• pretty accurate predictions even on a limited training dataset
Google BigQuery
  • also resides on top of google storage
  • can have large amounts of data that you can quickly analyze using sql-like language
  • fast, simple to use
Use Cases
  • interative tools
  • spam
  • trends detection
  • web dashboards
  • network optimization
Key Capabilities
  • scalable to billions of rows
  • fast--response in seconds
  • simple--queries in sql
  • webservice based--rest, json
Using BigQuery
  • upload to google storage
  • call bigquery service to import raw data into bigquery table
  • perform sql queries on table
Security and Privacy
  • google accounts
  • oauth
  • https

  • bigquery shell utility available -- just type sql commands and get responses back
  • can tie in a google spreadsheet and point it to a bigquery table

Google App Engine for Business 101 #s2gx

How to Build, Manage & Run Your Business Applications on Google's Infrastructure
Christian Schalk - Developer Advocate, Google
  • not really an advocacy position
  • still in engineering, but work a lot more with users directly
  • go out to companies to help them be successful

What is cloud computing?
  • lots of different definitions
  • pyramid of (bottom up): 
    • infrastructure as a service 
      • joyent, rackspace, vmware, amazon web services
      • provides cooling, power, networking
    • application platform as a service 
      • GAE falls in this category
      • tools to build apps
    • software as a service 
      • google docs, etc.
  • easy to build
  • easy to maintain
  • easy to scale 
    • appengine resides in google's overall infrastructure so will scale up as needed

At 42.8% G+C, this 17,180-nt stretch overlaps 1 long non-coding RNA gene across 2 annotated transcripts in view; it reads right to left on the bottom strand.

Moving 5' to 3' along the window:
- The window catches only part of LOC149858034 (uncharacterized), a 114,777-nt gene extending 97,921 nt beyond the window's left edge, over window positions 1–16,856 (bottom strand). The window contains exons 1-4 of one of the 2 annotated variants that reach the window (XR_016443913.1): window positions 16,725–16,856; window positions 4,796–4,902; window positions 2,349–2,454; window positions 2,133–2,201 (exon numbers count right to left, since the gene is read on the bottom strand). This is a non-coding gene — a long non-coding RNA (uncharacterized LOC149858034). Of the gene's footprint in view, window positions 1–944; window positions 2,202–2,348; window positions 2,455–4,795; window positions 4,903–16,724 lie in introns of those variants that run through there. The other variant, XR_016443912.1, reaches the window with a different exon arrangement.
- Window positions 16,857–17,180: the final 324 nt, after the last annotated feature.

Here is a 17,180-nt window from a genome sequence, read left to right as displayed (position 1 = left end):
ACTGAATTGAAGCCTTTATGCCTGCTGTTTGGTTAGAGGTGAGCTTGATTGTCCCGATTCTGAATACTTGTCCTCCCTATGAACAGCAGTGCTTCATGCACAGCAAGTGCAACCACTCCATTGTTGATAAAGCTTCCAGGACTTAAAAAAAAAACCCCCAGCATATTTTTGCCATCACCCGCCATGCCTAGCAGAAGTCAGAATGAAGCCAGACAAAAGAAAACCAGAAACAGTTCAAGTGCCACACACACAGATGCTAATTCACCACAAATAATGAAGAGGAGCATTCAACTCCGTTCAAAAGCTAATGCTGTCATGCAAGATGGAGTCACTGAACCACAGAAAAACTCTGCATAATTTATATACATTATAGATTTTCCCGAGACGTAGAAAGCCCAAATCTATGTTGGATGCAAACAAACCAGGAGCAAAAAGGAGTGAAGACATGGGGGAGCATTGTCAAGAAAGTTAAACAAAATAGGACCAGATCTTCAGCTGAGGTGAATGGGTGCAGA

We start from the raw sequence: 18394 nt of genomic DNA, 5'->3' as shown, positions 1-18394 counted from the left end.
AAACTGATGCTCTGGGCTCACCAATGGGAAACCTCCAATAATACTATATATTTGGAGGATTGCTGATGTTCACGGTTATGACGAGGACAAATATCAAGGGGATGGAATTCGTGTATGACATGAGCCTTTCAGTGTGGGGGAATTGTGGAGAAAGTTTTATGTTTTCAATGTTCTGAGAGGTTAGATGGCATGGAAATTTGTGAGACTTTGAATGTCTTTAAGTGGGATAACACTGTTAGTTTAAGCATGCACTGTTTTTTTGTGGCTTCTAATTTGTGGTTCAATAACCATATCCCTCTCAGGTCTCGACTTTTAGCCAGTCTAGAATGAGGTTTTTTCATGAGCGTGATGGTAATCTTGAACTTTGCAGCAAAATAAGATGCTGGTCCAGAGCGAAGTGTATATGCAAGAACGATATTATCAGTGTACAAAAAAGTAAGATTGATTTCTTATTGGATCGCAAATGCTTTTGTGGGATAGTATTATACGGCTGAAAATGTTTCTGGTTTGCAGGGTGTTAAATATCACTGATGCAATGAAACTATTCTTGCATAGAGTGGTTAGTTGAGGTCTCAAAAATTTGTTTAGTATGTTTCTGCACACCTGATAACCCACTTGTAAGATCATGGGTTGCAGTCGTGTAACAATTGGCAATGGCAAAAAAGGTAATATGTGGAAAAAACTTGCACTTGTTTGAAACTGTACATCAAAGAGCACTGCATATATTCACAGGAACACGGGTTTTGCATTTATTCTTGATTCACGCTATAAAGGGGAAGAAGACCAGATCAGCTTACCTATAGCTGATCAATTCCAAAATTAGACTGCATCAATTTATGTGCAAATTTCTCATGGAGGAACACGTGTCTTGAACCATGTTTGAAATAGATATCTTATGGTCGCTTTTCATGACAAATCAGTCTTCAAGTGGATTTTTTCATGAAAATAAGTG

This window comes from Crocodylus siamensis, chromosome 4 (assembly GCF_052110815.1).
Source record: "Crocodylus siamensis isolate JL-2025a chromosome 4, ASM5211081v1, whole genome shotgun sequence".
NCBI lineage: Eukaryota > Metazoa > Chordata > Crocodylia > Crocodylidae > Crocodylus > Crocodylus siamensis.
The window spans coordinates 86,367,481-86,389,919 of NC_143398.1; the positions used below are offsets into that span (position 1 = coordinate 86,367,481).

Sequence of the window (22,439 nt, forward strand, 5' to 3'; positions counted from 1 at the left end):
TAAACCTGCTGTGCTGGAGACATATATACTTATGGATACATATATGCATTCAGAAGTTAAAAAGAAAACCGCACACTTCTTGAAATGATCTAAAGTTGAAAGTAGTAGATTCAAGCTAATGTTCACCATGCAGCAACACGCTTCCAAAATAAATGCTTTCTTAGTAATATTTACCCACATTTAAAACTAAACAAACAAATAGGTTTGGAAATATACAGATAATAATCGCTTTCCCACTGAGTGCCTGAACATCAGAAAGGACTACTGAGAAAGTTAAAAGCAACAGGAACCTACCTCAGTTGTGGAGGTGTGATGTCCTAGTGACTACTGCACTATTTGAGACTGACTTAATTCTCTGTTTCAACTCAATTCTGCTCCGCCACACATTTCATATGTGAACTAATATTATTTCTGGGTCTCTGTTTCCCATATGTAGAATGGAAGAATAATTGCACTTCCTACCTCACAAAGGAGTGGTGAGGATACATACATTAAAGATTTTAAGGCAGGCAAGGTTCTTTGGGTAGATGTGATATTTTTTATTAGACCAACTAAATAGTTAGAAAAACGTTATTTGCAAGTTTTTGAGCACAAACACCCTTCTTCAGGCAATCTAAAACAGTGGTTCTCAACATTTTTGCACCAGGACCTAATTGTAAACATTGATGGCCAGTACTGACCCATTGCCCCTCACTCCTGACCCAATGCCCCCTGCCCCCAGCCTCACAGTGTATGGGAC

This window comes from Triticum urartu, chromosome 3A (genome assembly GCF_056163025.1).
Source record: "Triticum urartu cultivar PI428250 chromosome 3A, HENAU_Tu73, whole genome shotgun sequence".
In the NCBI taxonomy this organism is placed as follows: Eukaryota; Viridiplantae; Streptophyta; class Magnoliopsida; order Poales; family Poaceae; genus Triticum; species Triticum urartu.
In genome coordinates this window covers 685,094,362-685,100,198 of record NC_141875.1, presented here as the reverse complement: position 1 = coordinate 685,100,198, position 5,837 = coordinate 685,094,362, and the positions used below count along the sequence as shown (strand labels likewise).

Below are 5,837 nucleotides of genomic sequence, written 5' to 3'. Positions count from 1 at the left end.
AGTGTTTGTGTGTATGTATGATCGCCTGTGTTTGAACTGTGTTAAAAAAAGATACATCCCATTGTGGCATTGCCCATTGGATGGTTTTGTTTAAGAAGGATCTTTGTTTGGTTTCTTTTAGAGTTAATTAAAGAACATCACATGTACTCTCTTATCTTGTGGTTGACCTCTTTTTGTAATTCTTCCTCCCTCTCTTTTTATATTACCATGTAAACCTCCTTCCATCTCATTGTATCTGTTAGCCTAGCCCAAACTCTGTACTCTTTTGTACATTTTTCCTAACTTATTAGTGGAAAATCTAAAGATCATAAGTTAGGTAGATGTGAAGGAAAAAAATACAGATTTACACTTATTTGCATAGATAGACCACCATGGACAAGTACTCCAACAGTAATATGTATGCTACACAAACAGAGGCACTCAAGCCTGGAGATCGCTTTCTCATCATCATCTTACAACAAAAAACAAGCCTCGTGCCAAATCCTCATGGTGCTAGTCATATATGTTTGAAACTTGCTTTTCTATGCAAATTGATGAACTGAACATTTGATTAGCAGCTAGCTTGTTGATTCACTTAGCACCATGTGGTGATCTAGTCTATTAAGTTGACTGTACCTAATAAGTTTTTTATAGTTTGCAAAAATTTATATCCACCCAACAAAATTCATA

• started with only python
  • with java support, opened the doors for java enterprise developers
By the Numbers
  • launched in 2008
  • 250,000 developers
  • 100,000+ apps
  • 500M+ daily pageviews 
    • 19,000 queries per second -- has almost doubled since January
Some Partners
  • best buy
  • socialwok
  • xylabs
  • ebay
  • android developer challenge
  • forbes
  • buddypoke 
    • 62 million users
  • gigya 
    • do social integration for large media events (movie launches, sports events) -- huge spikes in traffic so GAE just handles it
  • ubisoft
  • google lab
  • ilike
  • walk score
  • gigapan
  • others
  • point here is it's very easy to drop specific apps on GAE without running litearlly everything on GAE
  • very popular among social networking apps because of easy scalability
Why App Engine?
  • managing everything is hard
  • diy hosting means hidden costs 
    • idle capacity
    • software patches & upgrades
    • license fees
  • "cloud development in a box"
App Engine Details
  • collection of services 
    • memcache, datastore, url fetch, mail, xmpp, task queue, images, blobstore, user service
  • ensuring portability -- follows java standards 
    • servlets -> webapp container
    • jdo/jpa -> datasource api
    • -> URL fetch
    • javax.mail -> Mail API
    • javax.cache -> memcache
  • extended language support through jvm 
    • java, scala, jruby, groovy, quercus (php), javascript (rhino)
  • always free to get started
  • liberal quotas for free applications 
    • 5M pageviews/month
    • 6.5 CPU hours/day
Application Platform Management